Every puppy is different
Some very large puppies will walk sedately beside their owners and yet other smaller breeds will strain at the lead, to the point where they’re balancing on their hind legs to gain maximum traction. The answer to whether or not to use a Canny Collar is that much depends on the dog, the person, the relationship between the two and the requirements of both.
The temperament of the puppy and the requirements of the owner are the main considerations. Some puppies respond very well to simply being called and encouraged along using just a normal, standard collar, whilst some people are quite happy for their puppies to pull them along.
If either of these sounds like you, then continue as you are until your puppy gets the idea or you feel the time is right to remedy the situation. However, if you are becoming frustrated and having problems walking your puppy in a way that benefits you both, then perhaps you should consider using a Canny Collar. More exuberant or distracted puppies can be helped to focus more and learn more quickly by wearing a Canny.
Teach lead walking early
We believe that it is best to teach a puppy the correct place to walk right from the beginning so as to prevent problems developing as the puppy grows to adulthood. The Canny Collar is widely regarded as a corrective device for dogs with an existing pulling problem but it is also a kind and effective tool for beginning your puppy’s training programme.
It is comfortable enough to be worn from day one and beginning his training this way means you can teach him exactly where you would like him to be on his very first walks. Within a short time you should be able to release the nose-strap periodically to check on his progress, replacing the nose-strap when further guidance is required.
Puppies who start using a Canny Collar on their first outings learn very quickly to walk without pulling, so that assuming the ‘correct’ walking position becomes second nature to them.
Ensure your collar fits snugly
It is important that the Canny Collar you purchase fits your puppy correctly, even if this means that as he grows older, he needs to move up to the next size. Do not buy your collar thinking of the adult dog he will become, it is essential for his safety and your peace of mind that the fit is a snug one to behind the ears.
It should also be remembered that puppies have an immature skeletal and muscular structure, so the usual care and consideration should be exercised in the application of whichever type of collar you ultimately decide to use.
Get your puppy used to the Canny Collar first
A head collar can feel strange to a dog that has never worn one before, a little bit like us when we wear a watch for the first time. To make wearing it a positive experience, get your puppy used to it over a short period of time before putting it on him.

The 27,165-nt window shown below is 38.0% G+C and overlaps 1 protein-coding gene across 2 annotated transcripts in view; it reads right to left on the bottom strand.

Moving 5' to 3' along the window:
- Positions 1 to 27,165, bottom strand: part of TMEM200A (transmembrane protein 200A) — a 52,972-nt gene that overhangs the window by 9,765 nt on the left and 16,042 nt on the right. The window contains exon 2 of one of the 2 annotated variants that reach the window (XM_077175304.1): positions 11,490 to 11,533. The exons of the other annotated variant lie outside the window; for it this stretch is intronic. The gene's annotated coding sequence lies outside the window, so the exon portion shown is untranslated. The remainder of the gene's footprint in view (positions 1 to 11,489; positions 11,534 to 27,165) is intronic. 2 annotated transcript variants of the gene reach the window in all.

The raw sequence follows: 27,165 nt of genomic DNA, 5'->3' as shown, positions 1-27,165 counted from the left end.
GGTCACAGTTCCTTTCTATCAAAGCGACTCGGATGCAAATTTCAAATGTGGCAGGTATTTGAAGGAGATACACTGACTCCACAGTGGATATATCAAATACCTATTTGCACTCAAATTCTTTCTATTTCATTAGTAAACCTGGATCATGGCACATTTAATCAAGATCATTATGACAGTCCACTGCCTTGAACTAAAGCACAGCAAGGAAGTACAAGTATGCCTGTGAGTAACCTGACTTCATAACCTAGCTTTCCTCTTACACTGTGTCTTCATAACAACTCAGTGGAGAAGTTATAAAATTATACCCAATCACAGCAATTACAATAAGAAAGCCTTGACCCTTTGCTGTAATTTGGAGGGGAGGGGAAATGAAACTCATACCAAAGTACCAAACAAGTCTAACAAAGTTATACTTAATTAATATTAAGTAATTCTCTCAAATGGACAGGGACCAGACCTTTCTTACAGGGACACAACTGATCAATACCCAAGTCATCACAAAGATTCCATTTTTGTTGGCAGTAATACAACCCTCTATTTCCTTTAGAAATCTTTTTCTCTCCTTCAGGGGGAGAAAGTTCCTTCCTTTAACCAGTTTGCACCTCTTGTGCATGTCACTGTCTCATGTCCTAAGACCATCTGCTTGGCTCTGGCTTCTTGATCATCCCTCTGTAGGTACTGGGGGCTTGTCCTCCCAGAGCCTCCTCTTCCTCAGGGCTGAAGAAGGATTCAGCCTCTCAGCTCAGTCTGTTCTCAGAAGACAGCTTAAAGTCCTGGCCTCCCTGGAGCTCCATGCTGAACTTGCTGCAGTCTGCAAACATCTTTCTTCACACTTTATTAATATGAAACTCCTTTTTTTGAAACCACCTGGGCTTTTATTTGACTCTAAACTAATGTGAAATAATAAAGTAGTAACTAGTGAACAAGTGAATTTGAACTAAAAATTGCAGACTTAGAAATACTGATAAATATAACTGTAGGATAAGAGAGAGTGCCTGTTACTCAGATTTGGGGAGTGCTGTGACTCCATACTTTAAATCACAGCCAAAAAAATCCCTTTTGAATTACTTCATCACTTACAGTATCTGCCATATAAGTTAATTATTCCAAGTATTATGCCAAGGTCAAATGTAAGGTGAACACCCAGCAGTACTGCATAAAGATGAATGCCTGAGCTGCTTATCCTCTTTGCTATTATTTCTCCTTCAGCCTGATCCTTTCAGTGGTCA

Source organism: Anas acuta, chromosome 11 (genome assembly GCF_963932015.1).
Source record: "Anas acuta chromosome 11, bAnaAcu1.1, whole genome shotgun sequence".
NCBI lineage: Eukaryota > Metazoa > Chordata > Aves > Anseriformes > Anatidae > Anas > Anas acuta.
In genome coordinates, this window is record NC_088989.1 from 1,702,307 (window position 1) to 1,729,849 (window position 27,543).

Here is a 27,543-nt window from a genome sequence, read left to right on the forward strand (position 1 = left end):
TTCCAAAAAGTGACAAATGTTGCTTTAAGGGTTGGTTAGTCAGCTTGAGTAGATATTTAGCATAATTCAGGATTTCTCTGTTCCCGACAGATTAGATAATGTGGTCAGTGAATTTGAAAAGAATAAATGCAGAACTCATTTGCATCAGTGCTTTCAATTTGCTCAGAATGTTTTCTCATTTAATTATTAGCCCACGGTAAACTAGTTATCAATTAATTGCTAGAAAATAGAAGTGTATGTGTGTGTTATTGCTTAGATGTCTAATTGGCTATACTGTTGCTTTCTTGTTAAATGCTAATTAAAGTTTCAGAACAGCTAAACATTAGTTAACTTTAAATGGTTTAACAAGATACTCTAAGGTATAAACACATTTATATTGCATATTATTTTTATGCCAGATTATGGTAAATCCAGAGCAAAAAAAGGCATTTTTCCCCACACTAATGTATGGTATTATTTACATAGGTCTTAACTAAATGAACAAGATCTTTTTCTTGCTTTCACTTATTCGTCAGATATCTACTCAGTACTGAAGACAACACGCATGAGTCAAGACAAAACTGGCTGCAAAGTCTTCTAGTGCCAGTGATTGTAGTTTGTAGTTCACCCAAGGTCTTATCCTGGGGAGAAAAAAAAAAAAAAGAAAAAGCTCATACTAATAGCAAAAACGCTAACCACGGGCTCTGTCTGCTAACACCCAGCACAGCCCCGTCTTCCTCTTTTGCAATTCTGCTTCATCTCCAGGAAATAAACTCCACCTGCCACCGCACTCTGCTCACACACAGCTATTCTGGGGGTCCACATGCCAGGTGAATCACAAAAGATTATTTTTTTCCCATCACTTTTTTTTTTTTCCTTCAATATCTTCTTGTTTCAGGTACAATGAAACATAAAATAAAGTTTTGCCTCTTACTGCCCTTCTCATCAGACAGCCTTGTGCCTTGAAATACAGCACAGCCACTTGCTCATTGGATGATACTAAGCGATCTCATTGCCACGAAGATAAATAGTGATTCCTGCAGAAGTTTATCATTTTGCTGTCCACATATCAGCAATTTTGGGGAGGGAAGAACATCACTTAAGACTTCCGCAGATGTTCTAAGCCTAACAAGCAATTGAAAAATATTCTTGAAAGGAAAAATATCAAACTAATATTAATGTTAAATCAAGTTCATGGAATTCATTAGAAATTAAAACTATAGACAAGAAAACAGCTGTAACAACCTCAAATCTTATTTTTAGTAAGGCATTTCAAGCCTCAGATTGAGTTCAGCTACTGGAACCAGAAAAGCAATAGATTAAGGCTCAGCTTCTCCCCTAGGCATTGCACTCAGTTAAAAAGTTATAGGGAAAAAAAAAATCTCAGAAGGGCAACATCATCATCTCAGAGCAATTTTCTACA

Let your pup just sniff it at first and make this a positive experience by rewarding him with his favourite treat. Take the collar away and then a few minutes later, repeat the process. Perhaps do this three or four times a day for the first two or three days.
The idea here is to create a 'conditioned emotional response’ and make the Canny Collar a ‘predictor’ for then receiving a treat. Once your pup positively associates the head collar with the treat, he will associate the head collar with going for a walk and will look forward to having it put on.
Put the collar on your pup
The next phase will be to fit the collar part around your puppy’s neck and then put the nose band over his nose by looping it over the back of your hand, in which you have a treat.
Put the treat into his mouth while simultaneously moving the nose band onto his nose with your other hand. Give him lots of vocal praise and/or patting.
Leave the nose band on for 5-10 seconds, take it off and again, give lots of praise. Repeat this a few times.
Start by walking in the house
Once your puppy is happy with the nose band on, get him used to walking with the Canny Collar on while in your house. This is where you spend 90% of your time with him and so it is the environment in which he feels the most comfortable and secure.
When you feel he is ready to venture outside, build up slowly by walking in places with as few distractions as possible and ideally familiar to your dog such as your garden, your street etc.
Good walking training for life
This progressive approach works well for puppies to start your training off in as positive a way as possible. We wouldn’t expect young children to immediately learn how to walk, read or ride a bicycle and it’s the same with our puppies. We simply need to take a little bit more time with our training.
But don't take our word for it. Meet Murphy....
"I was very unsure about buying this for my 5 month old Border terrier puppy, Murphy. I had been using a soft, body harness with him but he would pull so hard on that, it made him cough every time we went out. He would zig zag all over the place and walking him with my 6 year old Border was a nightmare.
It felt much too early for what I saw as a last resort, head collars were only for older, much bigger dogs I thought. How wrong I was! I thought he'd hate it but after a couple of minutes of puzzled head shaking, he was as happy as a puppy should be. He walked beautifully and it was a delight to get back from a walk with them without feeling frazzled, exhausted and miserable.
He now runs to get his collar on and go out as he knows it will be a positive experience. This has helped enormously with house training him too.
Please, if you have a young puppy who is very difficult to walk, buy a Canny Collar earlier rather than later. It will save both of you a great deal of stress and you will be able to enjoy your puppy. Thank you Canny Collar!"
Shelley Robertson, Witham, Essex, UK